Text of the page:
Magali Taiel, MD, chief medical officer, GenSight Biologics, discussed future research the company plans to pursue.
"[We're considering] neurologic diseases or marginal diseases affecting mitochondria but we're not yet there. As soon as you have a technology that can overcome mitochondrial mutations, you can think about other diseases... mitochondrial mutations can lead to many diseases."
GenSight Biologics is targeting ophthalmic diseases with their gene therapy techniques. The company is investigating therapies in Leber hereditary optic neuropathy (LHON) and retinitis pigmentosa (RP) and plans to do future research in dry age-related macular degeneration (AMD).
Data from the phase 3 REFLECT trial (NCT03293524) showed that treatment with lenadogene nolparvovec (Lumevoq; GS010) yielded statistically significant improvements in visual acuity from baseline in the first affected eye.1 These improvements were seen with both unilateral (+0.15 LogMAR score [+8 ETDRS letters]; P <.05) and bilateral (+0.23 LogMAR score [+12 ETDRS letters]; P = .001) injections.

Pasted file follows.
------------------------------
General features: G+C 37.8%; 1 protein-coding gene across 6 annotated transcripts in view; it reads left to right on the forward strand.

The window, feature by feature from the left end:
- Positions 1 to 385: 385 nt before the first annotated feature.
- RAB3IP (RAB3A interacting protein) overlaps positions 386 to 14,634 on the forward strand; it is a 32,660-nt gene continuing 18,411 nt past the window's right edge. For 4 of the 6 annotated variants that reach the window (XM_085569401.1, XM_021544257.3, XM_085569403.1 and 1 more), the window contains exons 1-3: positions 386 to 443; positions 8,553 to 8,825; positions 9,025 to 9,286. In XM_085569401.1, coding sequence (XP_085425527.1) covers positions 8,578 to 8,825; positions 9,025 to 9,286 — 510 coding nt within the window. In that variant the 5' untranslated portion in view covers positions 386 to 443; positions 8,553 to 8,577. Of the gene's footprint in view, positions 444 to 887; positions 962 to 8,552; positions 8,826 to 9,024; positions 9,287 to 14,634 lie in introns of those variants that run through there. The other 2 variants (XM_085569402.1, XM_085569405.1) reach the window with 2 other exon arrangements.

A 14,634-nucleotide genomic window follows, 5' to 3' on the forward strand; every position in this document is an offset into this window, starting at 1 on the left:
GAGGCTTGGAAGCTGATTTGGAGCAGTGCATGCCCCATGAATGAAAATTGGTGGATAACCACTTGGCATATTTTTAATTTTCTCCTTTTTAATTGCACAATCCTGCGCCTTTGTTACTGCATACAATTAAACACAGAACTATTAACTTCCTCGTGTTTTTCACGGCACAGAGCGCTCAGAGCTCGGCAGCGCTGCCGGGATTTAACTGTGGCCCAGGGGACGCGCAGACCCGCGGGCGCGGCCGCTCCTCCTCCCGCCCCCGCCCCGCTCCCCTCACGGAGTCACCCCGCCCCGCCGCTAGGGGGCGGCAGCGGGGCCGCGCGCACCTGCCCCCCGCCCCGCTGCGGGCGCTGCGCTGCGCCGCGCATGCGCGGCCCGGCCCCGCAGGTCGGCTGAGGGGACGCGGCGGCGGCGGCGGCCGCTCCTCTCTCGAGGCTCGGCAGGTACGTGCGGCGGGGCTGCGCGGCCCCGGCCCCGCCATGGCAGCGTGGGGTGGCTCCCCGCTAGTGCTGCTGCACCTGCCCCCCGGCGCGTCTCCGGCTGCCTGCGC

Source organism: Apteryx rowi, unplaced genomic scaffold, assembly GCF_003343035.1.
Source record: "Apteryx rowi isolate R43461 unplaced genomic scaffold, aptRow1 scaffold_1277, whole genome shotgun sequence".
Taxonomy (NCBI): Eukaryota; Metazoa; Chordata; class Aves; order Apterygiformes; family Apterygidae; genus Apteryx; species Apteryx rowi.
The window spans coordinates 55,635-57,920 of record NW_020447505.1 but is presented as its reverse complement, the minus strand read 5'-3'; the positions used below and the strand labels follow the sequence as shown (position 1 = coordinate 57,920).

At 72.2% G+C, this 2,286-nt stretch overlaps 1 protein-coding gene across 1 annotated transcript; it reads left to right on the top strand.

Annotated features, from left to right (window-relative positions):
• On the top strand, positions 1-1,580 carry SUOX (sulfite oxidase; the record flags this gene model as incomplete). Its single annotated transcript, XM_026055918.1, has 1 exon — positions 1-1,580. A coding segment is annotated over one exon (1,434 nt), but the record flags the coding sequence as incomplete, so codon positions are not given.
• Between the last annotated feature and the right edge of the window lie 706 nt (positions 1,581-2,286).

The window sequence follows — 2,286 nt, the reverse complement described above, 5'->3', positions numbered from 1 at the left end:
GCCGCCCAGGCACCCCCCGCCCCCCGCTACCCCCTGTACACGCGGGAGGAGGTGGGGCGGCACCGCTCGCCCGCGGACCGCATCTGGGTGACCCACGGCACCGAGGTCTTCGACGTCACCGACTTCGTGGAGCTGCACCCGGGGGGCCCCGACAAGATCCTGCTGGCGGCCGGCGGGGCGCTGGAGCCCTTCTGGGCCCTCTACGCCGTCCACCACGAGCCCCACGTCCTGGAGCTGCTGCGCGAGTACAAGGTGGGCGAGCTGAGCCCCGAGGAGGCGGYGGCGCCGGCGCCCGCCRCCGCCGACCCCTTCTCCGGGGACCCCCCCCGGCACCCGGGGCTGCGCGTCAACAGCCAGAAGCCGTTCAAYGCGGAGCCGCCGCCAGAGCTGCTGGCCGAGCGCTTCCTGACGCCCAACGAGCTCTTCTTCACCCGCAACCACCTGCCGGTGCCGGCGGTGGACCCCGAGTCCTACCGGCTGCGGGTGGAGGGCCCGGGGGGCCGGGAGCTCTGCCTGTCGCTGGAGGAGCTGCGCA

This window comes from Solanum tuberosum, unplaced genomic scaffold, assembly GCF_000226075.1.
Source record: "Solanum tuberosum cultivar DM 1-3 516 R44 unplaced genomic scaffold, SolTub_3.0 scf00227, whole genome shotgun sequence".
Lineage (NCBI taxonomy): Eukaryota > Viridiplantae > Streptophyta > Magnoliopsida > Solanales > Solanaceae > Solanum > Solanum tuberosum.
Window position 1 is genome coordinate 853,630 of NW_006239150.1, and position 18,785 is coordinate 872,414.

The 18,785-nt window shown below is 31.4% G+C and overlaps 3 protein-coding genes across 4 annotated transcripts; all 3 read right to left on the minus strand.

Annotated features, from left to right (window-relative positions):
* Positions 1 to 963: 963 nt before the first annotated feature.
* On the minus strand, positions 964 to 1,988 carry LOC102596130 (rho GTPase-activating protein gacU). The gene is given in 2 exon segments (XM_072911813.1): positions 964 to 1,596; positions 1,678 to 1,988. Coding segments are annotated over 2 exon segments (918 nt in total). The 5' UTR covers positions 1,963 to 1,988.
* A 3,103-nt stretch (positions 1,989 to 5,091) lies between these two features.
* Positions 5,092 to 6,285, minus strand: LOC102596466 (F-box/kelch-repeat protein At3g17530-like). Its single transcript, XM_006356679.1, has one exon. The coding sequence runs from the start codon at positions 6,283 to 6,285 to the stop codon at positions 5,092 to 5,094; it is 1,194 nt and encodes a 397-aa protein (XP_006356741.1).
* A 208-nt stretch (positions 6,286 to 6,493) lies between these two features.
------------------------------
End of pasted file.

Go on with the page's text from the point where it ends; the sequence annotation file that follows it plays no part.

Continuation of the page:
Based on these promising preclinical data, the UK's Medicines and Healthcare products Regulatory Agency has granted the investigational therapy Promising Innovative Medicine designation as of September 6, 2021.2
GeneTherapyLive spoke with GenSight’s chief medical officer, Magali Taiel, MD, about further research the company plans to pursue if GS010 is approved. She also discussed how the company’s technology could be applied to neurological indications in the future.